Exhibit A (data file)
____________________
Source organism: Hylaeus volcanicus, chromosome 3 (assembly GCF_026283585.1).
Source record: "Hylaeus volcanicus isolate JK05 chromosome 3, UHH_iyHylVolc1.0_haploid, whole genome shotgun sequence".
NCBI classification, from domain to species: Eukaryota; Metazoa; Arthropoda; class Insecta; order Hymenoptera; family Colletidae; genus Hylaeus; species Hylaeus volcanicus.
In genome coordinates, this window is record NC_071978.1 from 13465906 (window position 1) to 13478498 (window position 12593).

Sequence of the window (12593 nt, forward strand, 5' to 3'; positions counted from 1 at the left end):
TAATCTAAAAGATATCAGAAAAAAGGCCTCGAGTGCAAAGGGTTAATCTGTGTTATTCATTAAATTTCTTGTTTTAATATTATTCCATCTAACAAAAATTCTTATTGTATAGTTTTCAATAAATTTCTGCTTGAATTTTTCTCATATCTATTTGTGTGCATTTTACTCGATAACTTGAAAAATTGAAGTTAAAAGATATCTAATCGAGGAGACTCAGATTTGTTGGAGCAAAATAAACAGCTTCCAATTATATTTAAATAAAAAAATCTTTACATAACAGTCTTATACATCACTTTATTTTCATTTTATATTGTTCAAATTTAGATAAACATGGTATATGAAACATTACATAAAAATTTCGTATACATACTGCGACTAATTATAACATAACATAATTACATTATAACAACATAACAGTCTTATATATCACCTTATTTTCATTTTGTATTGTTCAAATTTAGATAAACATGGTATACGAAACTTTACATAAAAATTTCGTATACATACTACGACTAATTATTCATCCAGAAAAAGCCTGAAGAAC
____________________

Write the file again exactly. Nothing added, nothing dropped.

Source organism: Hylaeus volcanicus, chromosome 3 (assembly GCF_026283585.1).
Source record: "Hylaeus volcanicus isolate JK05 chromosome 3, UHH_iyHylVolc1.0_haploid, whole genome shotgun sequence".
NCBI classification, from domain to species: Eukaryota; Metazoa; Arthropoda; class Insecta; order Hymenoptera; family Colletidae; genus Hylaeus; species Hylaeus volcanicus.
In genome coordinates, this window is record NC_071978.1 from 13465906 (window position 1) to 13478498 (window position 12593).

Sequence of the window (12593 nt, forward strand, 5' to 3'; positions counted from 1 at the left end):
TAATCTAAAAGATATCAGAAAAAAGGCCTCGAGTGCAAAGGGTTAATCTGTGTTATTCATTAAATTTCTTGTTTTAATATTATTCCATCTAACAAAAATTCTTATTGTATAGTTTTCAATAAATTTCTGCTTGAATTTTTCTCATATCTATTTGTGTGCATTTTACTCGATAACTTGAAAAATTGAAGTTAAAAGATATCTAATCGAGGAGACTCAGATTTGTTGGAGCAAAATAAACAGCTTCCAATTATATTTAAATAAAAAAATCTTTACATAACAGTCTTATACATCACTTTATTTTCATTTTATATTGTTCAAATTTAGATAAACATGGTATATGAAACATTACATAAAAATTTCGTATACATACTGCGACTAATTATAACATAACATAATTACATTATAACAACATAACAGTCTTATATATCACCTTATTTTCATTTTGTATTGTTCAAATTTAGATAAACATGGTATACGAAACTTTACATAAAAATTTCGTATACATACTACGACTAATTATTCATCCAGAAAAAGCCTGAAGAAC